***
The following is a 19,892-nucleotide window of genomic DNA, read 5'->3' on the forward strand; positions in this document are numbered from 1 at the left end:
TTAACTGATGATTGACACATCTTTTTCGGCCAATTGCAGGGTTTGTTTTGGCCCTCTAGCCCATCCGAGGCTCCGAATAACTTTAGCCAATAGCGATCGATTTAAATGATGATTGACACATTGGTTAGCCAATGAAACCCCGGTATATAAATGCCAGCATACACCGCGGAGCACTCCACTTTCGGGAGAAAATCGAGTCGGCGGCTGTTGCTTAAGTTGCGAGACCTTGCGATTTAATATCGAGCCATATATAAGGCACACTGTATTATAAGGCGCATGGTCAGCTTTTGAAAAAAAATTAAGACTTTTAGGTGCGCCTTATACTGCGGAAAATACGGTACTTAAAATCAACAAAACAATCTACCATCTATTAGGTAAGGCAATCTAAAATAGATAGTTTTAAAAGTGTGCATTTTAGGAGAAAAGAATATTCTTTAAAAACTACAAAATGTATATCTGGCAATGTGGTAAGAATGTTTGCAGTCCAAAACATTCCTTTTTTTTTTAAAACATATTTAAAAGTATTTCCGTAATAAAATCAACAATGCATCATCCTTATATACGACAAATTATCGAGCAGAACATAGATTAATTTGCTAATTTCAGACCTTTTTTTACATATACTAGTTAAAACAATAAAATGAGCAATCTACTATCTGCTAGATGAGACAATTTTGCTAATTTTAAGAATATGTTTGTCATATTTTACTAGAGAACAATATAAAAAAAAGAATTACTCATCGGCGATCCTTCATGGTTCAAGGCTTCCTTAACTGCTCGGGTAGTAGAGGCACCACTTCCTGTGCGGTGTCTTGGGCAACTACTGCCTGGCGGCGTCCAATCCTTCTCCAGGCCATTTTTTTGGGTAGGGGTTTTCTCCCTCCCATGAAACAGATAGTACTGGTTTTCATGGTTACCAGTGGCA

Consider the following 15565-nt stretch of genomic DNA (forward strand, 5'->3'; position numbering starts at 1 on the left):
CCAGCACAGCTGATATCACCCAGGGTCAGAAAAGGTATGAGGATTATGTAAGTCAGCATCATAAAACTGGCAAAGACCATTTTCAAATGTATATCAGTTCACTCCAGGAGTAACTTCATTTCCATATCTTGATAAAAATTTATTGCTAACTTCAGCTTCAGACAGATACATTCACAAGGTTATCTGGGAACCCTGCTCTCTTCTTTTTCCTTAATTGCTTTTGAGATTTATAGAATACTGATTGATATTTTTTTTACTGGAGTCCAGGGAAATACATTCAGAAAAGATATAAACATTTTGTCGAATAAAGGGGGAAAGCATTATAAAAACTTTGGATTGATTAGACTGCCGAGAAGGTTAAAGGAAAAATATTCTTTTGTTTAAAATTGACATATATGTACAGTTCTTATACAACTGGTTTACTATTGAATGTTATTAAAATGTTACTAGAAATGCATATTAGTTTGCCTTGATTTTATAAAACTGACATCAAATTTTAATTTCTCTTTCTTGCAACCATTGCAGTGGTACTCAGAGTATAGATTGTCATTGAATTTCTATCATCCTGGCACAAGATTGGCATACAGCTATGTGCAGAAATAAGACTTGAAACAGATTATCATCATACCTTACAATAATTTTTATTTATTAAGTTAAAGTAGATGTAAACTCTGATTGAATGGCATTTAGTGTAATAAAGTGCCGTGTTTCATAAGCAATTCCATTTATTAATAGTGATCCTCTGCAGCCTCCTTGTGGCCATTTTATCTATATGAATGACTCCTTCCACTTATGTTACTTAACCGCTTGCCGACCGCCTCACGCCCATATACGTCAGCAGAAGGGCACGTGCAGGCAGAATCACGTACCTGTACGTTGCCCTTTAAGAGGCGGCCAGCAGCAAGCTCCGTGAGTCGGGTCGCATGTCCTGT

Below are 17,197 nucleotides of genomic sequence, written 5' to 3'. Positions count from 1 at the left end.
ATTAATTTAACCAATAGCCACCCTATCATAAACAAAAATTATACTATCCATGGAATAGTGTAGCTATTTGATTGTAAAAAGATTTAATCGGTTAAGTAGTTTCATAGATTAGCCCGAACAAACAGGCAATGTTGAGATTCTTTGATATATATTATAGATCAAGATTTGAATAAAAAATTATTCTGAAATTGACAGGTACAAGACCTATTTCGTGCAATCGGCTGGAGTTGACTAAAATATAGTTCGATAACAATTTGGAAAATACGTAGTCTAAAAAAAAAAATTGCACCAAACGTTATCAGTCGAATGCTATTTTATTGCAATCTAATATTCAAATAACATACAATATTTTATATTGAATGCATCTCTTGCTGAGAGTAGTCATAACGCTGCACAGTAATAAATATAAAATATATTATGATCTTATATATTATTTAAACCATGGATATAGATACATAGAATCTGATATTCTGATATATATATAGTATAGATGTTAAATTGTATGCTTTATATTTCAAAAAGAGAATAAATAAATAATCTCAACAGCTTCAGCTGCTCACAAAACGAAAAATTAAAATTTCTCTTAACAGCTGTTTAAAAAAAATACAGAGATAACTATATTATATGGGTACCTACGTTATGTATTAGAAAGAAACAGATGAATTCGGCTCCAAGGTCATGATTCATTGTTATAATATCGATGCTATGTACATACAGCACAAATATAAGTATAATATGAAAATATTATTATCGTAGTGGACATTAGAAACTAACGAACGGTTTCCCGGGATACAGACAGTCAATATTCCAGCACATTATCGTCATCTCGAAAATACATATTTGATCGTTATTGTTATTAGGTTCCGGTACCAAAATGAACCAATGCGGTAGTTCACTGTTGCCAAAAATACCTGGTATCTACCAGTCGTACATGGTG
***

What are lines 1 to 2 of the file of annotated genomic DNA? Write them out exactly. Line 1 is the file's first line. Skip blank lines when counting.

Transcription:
The following is a 19,892-nucleotide window of genomic DNA, read 5'->3' on the forward strand; positions in this document are numbered from 1 at the left end:
TTAACTGATGATTGACACATCTTTTTCGGCCAATTGCAGGGTTTGTTTTGGCCCTCTAGCCCATCCGAGGCTCCGAATAACTTTAGCCAATAGCGATCGATTTAAATGATGATTGACACATTGGTTAGCCAATGAAACCCCGGTATATAAATGCCAGCATACACCGCGGAGCACTCCACTTTCGGGAGAAAATCGAGTCGGCGGCTGTTGCTTAAGTTGCGAGACCTTGCGATTTAATATCGAGCCATATATAAGGCACACTGTATTATAAGGCGCATGGTCAGCTTTTGAAAAAAAATTAAGACTTTTAGGTGCGCCTTATACTGCGGAAAATACGGTACTTAAAATCAACAAAACAATCTACCATCTATTAGGTAAGGCAATCTAAAATAGATAGTTTTAAAAGTGTGCATTTTAGGAGAAAAGAATATTCTTTAAAAACTACAAAATGTATATCTGGCAATGTGGTAAGAATGTTTGCAGTCCAAAACATTCCTTTTTTTTTTAAAACATATTTAAAAGTATTTCCGTAATAAAATCAACAATGCATCATCCTTATATACGACAAATTATCGAGCAGAACATAGATTAATTTGCTAATTTCAGACCTTTTTTTACATATACTAGTTAAAACAATAAAATGAGCAATCTACTATCTGCTAGATGAGACAATTTTGCTAATTTTAAGAATATGTTTGTCATATTTTACTAGAGAACAATATAAAAAAAAGAATTACTCATCGGCGATCCTTCATGGTTCAAGGCTTCCTTAACTGCTCGGGTAGTAGAGGCACCACTTCCTGTGCGGTGTCTTGGGCAACTACTGCCTGGCGGCGTCCAATCCTTCTCCAGGCCATTTTTTTGGGTAGGGGTTTTCTCCCTCCCATGAAACAGATAGTACTGGTTTTCATGGTTACCAGTGGCA